Book Review: “Healing Emotional Pain Workbook” by Matthew McKay, Patrick Fanning, Erica Pool, and Patricia E. Zurita

(A big thank you to NetGalley for supplying a free copy of this book in exchange for my honest review!)

Like many writers, I consider myself to be an emotional person. In certain ways, I’m grateful for this personality trait. For instance, I like to think my emotional self finds joy in the smaller things in life. Like the existence of mint-chocolate chip ice cream or standing in a surprisingly short line at the DMV. It also allows me to experience a range of emotions that makes life more “colorful.” You know, emotions like crippling embarrassment, debilitating depression, etc. (Kidding. Sort of.) But I also get to experience incredible happiness, contentment, peace, and joy from merely existing.

That being said, I do sometimes allow myself to let emotions dictate my actions to a negative degree. And so, I downloaded this workbook to see if it could shed some light on my thought processes.

It’s important to note that this book isn’t so much a straightforward self-help book as it is a workbook, which means you’ll likely not need (or want) to read it straight through. Some sections may apply to you while many may not.

After a short introduction, you’re encouraged to complete a self-assessment that serves to identify any coping mechanisms that you struggle with. The assessment is easy. Just assign a numerical value that reflects your level of agreement with several statements.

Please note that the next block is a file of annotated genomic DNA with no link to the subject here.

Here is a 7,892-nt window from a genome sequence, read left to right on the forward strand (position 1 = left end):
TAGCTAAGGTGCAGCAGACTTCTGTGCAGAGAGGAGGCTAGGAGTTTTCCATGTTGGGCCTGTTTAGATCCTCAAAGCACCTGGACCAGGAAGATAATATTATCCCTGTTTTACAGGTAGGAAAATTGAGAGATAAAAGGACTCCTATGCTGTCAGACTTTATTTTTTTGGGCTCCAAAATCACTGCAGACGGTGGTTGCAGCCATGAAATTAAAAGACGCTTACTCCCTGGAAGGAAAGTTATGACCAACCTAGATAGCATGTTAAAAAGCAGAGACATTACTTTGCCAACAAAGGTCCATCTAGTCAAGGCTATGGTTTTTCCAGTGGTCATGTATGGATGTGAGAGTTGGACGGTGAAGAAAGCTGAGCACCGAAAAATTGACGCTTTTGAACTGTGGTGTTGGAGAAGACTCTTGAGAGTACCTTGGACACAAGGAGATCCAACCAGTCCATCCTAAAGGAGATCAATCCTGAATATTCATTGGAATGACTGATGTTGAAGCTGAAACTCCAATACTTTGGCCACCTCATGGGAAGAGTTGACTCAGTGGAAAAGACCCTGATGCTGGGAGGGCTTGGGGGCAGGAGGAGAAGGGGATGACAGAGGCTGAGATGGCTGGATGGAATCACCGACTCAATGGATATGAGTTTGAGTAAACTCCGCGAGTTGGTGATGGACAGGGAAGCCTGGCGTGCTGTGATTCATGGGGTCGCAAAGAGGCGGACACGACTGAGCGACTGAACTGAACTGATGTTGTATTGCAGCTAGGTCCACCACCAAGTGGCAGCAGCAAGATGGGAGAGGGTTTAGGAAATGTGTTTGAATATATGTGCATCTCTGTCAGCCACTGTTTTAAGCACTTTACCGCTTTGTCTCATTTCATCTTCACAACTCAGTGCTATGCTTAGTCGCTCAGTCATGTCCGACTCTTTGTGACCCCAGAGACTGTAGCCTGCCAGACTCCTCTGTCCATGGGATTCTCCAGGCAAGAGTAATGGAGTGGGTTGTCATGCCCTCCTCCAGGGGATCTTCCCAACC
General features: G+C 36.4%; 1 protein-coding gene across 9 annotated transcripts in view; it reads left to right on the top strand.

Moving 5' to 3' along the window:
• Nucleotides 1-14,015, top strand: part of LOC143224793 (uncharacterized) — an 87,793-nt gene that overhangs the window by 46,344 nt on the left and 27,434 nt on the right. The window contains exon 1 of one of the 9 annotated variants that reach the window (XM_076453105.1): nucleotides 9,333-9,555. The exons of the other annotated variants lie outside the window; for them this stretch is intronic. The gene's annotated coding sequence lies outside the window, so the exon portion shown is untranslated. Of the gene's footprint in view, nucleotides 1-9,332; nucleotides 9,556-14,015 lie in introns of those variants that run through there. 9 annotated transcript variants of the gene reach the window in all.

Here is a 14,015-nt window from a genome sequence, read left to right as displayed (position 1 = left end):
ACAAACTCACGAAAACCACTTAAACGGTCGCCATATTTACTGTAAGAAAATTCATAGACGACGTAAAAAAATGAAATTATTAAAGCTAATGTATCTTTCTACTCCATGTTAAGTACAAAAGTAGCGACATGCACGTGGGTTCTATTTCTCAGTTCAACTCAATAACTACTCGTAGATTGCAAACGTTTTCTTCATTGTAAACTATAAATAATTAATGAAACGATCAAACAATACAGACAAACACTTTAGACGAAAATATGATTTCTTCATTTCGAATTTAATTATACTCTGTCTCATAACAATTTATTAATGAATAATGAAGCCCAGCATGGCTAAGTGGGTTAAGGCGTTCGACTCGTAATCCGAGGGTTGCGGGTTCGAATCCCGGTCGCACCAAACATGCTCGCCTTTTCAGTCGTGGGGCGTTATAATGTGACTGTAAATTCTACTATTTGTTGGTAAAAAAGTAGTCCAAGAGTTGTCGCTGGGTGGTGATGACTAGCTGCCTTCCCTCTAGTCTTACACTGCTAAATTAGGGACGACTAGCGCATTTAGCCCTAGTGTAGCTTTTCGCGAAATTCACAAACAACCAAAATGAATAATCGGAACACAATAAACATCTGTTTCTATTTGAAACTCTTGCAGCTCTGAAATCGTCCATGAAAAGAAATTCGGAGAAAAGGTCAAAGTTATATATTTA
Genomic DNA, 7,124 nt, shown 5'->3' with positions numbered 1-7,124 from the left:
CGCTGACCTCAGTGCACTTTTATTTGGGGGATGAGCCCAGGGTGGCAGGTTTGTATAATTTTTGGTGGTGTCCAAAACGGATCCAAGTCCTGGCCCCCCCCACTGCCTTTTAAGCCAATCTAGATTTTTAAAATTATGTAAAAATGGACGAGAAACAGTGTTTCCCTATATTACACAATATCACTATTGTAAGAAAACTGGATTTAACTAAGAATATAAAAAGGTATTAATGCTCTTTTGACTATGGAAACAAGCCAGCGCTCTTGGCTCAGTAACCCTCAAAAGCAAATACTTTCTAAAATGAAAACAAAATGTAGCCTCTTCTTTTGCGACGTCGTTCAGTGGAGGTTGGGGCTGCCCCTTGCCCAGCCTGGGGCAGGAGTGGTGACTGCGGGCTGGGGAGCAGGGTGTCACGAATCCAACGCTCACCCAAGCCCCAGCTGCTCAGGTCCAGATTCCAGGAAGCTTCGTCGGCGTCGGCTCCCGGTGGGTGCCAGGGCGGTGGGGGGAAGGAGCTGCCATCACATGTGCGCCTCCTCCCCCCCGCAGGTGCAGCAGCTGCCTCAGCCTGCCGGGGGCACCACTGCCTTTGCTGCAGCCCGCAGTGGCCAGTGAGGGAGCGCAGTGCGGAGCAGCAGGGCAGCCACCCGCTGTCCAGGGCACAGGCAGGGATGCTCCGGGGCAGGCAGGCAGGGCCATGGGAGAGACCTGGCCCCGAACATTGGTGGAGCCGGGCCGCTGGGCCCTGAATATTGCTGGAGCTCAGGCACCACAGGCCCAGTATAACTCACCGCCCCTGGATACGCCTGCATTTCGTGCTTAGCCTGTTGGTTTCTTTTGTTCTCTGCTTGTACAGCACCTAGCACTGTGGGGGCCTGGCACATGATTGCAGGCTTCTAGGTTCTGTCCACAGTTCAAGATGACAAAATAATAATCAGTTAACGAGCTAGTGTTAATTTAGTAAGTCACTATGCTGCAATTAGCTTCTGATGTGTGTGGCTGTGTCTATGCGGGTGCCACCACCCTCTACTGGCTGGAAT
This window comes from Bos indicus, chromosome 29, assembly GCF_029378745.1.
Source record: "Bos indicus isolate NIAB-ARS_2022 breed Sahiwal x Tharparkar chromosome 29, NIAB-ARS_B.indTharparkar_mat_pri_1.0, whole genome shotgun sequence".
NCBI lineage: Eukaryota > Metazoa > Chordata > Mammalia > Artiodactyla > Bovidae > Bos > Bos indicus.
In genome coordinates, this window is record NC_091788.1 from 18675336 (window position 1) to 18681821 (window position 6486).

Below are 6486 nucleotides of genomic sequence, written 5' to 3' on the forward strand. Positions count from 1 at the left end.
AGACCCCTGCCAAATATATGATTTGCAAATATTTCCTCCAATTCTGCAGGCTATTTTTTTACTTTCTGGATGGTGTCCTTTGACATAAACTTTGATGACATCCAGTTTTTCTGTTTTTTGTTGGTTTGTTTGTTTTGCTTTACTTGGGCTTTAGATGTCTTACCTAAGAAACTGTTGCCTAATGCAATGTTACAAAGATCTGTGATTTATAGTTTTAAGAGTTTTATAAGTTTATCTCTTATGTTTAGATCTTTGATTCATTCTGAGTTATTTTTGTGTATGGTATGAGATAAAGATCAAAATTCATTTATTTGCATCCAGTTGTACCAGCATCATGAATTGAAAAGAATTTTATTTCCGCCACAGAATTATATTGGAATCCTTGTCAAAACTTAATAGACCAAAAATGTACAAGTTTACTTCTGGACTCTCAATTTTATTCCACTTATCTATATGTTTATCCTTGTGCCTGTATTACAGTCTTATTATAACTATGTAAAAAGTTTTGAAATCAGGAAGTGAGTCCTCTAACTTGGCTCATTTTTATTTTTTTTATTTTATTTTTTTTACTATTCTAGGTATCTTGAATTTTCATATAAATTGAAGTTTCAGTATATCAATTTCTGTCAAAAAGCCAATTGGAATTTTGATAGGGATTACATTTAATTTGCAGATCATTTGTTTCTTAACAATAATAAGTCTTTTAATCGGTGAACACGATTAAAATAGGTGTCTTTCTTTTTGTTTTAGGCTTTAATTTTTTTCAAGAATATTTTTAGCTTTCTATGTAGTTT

Once you’ve calculated your score for each section of the assessment, you’ll pick the top two or three coping mechanisms you’re lacking. My main three trouble areas are:

  • Passion (learning how to switch from emotion-driven behavior to value-driven behavior)
  • Clarity (learning how to think flexibly instead of negatively)
  • Serenity (learning how to balance my thinking instead of ruminating on negative thoughts)

Each subsequent chapter focuses on a different coping mechanism. Structured in the same format, each chapter begins with a general description of the coping mechanism and what it looks like when you struggle with using it. The bulk of each chapter is devoted to introducing a range of action steps you can take to shift your behavior. Drawing from a range of mindfulness techniques, the authors offer several simple steps you can take to improve your response to stressful situations.

For example, in Chapter 3, the reader is encouraged to visualize their ideal behavior in a situation that would typically result in their shutting down or lashing out in anger. This visualization strategy is intended to help the reader develop a plan to combat stressors.

Similarly, Chapter 7 (which focuses on shifting away from over-the-top negative thinking), the authors propose alternatives to falling into thought patterns that center around catastrophes or assuming another person is thinking the worst about you. Instead, the reader is encouraged to think realistically, asking themselves questions like: How likely is it that this negative event will occur? Additionally, the reader is prompted to assign a percentage to the situation, reflecting its likelihood of actually occurring.

When I’m worried someone may perceive me negatively, I can create a list of other reactions the person could be having instead. The technique doesn’t rule out a negative thought, but it does offer alternatives.

This workbook succeeded in doing just what it set out to do: make your daily life a little less painful, at least mentally. I definitely give this book the green light for anyone interested in learning practical tips for worrying less and feeling less of a mental toll.

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